Ben Wallace rules out sending British Typhoon jets to Ukraine in short term


Britain will not send Typhoon jets to Ukraine in the short term, the defence secretary has said, despite a campaign by Ukraine’s president, Volodymyr Zelenskiy, and the former prime minister Boris Johnson.

Speaking on the first anniversary of Russia’s invasion on Friday, Ben Wallace said the Typhoons would be too complex for Ukrainian pilots to fly and would involve putting hundreds of British troops on the ground to support them.

The defence secretary’s comments deal a blow to Zelenskiy, who travelled to the UK this month to make a public request for fighter jets. The Ukrainian president has been backed by Johnson, who on Thursday repeated his call for Britain to supply the planes.

Wallace told Sky News on Friday: “We’re not going to send our own Typhoon jets in the short term to Ukraine.”

He added: “Gifting a fighter jet comes with hundreds of people: engineers, pilots, training, electronic warfare. The more complicated the platform, the greater the tail. The west is not going to be putting troops into Ukraine in those scales. The idea that we would put Typhoons in – we would have to send 200 RAF people and we’re not going to do that … at this current stage.”

Wallace said, however, that if other countries with Soviet-origin aircraft wanted to supply Ukraine instead, the UK would be willing to help provide air cover for that country to make up for the loss of jets.

Wallace ruled out sending the Typhoons even as his department continues a review of whether it could send any aircraft to help the Ukrainian war effort. The Ministry of Defence has also begun training Ukrainian pilots on their fighter jets, something British officials say could take years, but Zelenskiy has said could be much shorter.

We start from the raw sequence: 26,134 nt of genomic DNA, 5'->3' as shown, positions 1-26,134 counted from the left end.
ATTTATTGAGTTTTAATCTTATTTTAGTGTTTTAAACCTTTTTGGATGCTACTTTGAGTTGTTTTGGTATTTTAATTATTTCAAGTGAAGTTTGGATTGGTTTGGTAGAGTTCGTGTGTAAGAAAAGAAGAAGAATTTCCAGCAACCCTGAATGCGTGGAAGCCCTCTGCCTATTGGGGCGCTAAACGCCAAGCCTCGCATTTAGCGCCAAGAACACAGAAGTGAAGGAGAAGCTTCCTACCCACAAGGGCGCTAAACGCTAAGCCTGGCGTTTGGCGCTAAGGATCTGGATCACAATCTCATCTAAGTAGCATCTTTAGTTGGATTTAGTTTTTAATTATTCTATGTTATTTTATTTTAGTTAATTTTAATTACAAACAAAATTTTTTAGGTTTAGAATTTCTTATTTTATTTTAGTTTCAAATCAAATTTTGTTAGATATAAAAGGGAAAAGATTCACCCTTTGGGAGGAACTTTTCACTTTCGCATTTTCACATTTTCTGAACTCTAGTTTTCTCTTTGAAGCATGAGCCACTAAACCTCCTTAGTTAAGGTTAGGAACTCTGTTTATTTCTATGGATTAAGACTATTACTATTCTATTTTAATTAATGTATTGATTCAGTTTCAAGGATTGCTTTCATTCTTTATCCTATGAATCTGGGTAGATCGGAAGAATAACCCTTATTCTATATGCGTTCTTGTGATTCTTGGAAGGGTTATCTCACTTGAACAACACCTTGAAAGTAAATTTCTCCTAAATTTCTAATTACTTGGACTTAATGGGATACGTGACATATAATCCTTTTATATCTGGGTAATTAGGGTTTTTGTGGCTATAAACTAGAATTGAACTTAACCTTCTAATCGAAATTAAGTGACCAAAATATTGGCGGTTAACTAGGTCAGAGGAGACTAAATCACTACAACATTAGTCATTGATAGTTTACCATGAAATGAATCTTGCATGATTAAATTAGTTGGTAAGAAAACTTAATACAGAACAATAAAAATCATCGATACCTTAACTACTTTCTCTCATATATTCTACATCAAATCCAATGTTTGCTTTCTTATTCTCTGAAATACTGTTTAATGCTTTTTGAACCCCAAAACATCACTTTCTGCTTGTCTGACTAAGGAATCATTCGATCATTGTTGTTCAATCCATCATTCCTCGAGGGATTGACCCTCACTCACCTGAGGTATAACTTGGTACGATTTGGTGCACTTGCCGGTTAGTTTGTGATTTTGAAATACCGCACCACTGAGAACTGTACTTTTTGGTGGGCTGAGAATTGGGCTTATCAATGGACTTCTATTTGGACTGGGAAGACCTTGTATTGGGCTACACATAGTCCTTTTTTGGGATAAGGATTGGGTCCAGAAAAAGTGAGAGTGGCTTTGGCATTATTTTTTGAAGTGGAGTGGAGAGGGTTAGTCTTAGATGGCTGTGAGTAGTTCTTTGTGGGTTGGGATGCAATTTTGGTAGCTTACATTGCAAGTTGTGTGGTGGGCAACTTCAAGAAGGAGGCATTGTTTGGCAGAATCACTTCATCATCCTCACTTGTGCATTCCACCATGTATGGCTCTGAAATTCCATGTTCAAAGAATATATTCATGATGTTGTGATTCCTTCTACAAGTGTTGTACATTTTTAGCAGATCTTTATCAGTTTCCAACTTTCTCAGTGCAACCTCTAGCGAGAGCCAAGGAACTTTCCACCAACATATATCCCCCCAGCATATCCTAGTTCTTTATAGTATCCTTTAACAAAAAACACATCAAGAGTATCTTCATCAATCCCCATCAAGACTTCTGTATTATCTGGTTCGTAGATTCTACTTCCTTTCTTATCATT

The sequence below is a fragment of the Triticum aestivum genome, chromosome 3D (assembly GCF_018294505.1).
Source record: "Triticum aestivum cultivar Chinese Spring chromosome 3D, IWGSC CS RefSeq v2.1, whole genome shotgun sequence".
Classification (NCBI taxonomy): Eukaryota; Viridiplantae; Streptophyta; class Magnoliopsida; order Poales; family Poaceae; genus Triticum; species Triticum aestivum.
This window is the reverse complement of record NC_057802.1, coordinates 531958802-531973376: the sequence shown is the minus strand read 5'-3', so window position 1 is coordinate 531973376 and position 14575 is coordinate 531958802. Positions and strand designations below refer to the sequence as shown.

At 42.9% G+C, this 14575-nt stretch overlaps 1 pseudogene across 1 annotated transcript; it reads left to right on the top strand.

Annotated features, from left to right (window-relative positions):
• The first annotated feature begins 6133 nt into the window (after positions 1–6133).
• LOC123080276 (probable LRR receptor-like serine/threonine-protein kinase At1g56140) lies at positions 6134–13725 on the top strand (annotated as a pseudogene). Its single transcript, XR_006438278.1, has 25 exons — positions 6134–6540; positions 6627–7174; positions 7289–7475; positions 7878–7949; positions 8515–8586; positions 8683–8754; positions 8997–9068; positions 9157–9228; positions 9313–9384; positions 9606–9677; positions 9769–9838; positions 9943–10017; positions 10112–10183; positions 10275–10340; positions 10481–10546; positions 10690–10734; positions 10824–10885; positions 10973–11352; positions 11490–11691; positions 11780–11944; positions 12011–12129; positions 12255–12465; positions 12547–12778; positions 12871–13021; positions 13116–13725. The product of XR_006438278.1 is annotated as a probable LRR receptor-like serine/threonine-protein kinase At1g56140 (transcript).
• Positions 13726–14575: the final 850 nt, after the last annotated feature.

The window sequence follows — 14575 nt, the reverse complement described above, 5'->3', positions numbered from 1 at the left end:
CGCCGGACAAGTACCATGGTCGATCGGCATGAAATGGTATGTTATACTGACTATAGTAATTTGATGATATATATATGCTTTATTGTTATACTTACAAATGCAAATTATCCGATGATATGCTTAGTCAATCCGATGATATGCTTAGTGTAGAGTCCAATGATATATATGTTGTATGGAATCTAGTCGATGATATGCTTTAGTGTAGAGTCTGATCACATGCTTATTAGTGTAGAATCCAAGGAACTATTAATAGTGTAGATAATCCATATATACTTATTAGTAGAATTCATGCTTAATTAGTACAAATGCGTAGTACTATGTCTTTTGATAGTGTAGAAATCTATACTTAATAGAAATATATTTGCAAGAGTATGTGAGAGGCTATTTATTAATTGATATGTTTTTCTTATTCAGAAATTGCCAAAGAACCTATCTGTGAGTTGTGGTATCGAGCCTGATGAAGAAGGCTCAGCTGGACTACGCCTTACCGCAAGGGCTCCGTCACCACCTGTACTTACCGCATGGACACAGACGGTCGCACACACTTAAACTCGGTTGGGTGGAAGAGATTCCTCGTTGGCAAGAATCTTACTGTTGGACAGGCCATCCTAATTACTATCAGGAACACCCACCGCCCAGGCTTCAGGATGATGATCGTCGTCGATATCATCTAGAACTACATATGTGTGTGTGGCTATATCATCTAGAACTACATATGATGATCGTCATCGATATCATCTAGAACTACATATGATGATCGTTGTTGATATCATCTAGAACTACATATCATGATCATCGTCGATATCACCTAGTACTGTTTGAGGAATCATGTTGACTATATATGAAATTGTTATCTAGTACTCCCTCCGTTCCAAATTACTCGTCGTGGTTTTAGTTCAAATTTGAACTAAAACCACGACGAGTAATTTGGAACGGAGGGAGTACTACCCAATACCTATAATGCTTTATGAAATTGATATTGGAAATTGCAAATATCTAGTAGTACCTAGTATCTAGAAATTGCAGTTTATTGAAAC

Despite the decision on Typhoons, the prime minister, Rishi Sunak, will on Friday urge fellow world leaders to move faster in arming Ukraine.

During a virtual meeting to mark the first anniversary, Sunak is expected to say: “Instead of an incremental approach, we need to move faster on artillery, armour, and air defence … Now is the time to support Ukraine’s plan to rearm, regroup, and push forward.”

Meanwhile, James Cleverly, the foreign secretary, has announced an export ban on any equipment Russia is found to have used on the battlefield. The ban will mean companies cannot supply Russia with a range of items, including aircraft parts, radio equipment and electronic components.

The Foreign Office also announced new sanctions on executives at several Russian companies, including the state-owned nuclear power company Rosatom, two defence companies and four banks.